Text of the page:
While Hanh had depression in the past, there was no medical evidence given to her family, showing why she was put in psychiatric treatment. Vietnam had put dissidents in these institutions as a form of punishment, and the case of Le Anh Hung was one of them. Le Anh Hung spent most of his four-year detention before his trial in 2022 in a psychiatric institution while he was not diagnosed with any mental disease.

Chenh wrote on his Facebook account that Hanh had undergone five radiotherapy and one chemotherapy session since she was diagnosed with cervical cancer last January. After each treatment, especially chemotherapy, he said, Hanh felt tired, dizzy, nauseous, and unable to eat or drink anything.

After Tet, the Vietnamese Lunar New Year, Hanh will continue another 20 radiation and four more chemotherapy sessions over a period of three months to complete her treatment plan. Hanh told Chenh to deliver her messages to those concerned about her health and to tell them that she is ready to fight the disease and will accept even the worst results. “I would like to thank everyone who has cared about me and wish everyone a happy and prosperous new year,” Hanh said.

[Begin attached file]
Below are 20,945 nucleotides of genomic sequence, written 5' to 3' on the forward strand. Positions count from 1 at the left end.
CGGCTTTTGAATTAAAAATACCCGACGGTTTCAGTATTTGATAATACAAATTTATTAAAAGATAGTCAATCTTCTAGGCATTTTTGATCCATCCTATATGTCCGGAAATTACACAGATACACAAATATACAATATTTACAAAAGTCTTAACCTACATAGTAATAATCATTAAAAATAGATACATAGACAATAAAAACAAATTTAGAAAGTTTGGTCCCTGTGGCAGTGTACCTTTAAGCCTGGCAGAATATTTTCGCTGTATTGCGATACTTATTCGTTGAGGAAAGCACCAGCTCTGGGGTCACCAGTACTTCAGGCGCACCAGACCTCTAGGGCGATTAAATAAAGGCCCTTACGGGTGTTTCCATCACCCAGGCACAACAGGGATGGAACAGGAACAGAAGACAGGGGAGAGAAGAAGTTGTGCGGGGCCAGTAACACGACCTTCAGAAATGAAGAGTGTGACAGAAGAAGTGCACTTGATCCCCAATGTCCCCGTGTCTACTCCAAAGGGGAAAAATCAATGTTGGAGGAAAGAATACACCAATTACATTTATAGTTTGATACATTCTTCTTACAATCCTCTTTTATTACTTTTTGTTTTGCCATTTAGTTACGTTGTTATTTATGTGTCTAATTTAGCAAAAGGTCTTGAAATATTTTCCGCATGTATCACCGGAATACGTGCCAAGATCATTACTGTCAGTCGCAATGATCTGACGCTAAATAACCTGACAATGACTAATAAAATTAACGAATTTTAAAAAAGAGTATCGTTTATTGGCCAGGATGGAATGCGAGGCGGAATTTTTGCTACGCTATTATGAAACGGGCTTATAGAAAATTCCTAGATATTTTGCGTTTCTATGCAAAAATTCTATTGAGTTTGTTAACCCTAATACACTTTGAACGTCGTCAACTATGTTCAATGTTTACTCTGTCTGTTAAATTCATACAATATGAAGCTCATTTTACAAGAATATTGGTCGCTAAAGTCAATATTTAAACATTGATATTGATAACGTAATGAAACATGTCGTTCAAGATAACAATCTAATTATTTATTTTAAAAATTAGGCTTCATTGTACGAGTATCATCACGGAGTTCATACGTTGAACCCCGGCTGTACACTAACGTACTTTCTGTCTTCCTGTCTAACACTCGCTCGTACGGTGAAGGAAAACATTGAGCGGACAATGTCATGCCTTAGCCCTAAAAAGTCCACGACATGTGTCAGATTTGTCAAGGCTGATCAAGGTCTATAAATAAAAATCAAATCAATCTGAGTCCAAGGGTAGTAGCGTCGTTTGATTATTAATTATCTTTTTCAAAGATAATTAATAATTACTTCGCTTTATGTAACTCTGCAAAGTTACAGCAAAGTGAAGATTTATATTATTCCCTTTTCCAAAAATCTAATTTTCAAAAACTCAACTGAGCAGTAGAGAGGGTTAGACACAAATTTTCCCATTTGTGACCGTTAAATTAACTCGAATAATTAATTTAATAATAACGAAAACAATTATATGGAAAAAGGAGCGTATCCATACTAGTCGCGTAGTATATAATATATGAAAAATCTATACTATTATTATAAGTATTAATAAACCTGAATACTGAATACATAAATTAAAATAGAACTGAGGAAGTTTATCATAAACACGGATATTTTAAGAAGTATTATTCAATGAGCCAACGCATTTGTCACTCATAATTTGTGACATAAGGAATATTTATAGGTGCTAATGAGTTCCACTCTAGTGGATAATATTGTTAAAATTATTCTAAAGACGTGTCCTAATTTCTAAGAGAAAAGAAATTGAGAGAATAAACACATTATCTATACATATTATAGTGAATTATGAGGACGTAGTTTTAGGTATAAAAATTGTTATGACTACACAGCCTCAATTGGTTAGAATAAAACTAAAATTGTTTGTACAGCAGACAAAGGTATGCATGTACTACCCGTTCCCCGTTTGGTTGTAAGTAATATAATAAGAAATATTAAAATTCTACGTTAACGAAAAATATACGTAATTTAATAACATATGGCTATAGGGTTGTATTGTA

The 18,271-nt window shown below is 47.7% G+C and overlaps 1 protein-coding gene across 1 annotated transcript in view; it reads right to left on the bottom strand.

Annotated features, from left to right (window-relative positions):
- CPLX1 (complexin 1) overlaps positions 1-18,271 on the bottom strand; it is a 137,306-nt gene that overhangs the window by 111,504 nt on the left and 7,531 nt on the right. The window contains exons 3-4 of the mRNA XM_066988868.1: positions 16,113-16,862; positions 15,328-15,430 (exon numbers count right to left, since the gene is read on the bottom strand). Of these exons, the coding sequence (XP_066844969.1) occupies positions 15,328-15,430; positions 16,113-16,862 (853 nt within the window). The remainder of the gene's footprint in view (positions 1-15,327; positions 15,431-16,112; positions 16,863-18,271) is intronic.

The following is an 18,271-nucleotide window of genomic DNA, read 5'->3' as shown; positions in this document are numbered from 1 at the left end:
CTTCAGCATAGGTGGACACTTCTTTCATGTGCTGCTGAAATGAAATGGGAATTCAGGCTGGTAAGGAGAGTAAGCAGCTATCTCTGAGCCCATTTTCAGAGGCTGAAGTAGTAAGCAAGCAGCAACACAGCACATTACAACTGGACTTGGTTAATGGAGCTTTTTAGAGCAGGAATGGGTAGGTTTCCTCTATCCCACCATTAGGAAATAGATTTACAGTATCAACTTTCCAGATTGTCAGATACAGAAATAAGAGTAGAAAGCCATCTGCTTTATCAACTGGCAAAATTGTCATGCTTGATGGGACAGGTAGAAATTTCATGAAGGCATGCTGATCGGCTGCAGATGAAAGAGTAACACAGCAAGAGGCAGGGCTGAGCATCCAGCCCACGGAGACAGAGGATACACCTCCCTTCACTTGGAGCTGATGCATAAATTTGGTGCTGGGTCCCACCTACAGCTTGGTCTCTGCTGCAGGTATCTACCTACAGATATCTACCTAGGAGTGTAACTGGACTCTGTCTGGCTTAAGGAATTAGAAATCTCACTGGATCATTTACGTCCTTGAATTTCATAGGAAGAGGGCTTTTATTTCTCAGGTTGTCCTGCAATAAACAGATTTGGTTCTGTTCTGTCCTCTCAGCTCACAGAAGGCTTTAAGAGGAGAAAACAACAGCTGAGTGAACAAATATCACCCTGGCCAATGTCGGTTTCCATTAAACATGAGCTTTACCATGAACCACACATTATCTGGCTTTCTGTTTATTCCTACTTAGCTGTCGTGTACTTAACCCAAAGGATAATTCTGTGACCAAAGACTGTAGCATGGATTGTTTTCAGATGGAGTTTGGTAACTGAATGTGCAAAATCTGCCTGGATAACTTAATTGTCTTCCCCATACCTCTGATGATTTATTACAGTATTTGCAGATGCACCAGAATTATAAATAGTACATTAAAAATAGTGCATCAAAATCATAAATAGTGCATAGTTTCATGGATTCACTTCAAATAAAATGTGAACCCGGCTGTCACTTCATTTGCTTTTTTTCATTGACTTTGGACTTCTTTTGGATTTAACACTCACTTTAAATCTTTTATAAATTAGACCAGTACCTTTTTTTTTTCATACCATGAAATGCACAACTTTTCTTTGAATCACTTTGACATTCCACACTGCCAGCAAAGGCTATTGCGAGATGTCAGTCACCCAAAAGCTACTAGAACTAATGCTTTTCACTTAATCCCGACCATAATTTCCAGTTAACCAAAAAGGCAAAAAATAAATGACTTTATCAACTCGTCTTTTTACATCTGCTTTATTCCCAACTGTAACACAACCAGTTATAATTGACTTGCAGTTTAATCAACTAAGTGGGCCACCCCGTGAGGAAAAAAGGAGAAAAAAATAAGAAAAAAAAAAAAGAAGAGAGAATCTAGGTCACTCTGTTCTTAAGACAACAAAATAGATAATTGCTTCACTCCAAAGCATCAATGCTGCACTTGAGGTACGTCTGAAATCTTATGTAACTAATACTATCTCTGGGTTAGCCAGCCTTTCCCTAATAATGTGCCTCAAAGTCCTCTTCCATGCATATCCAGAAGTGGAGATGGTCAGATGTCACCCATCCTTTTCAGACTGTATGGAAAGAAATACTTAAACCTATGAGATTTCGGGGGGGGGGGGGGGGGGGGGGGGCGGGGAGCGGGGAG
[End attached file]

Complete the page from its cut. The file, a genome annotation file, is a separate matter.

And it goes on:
Civil Society Leader Dang Dinh Bach Initiates Hunger Strike in Protest Against Harsh Prison Conditions

Vietnamese civil society leader Dang Dinh Bach has announced that he initiated a hunger strike at Nghe An Prison No. 6 beginning Feb. 2 to protest harsh living conditions and to persuade his cellmate, Tran Huynh Duy Thuc, to cease his own hunger strike. Previously, Thuc, who received a 16-year sentence for allegedly plotting to “overthrow the government,” went on a hunger strike to raise alarms about his declining health and the prison’s discrimination of political prisoners.

Bach, a former community lawyer, informed his wife, Tran Phuong Thao, about his hunger strike plan when she visited him on Feb. 1. According to Thao, Bach explained he decided to start his hunger strike because the Nghe An Prison does not comply with the law and does not ensure the rights of prisoners. The former lawyer also told his wife that in Dec. 2023, he had sent his family two letters, but they had not received them. Bach added that the prison authorities only allowed him to exchange health information during his call home. Meanwhile, the prison canteen refused to sell him and other political prisoners food.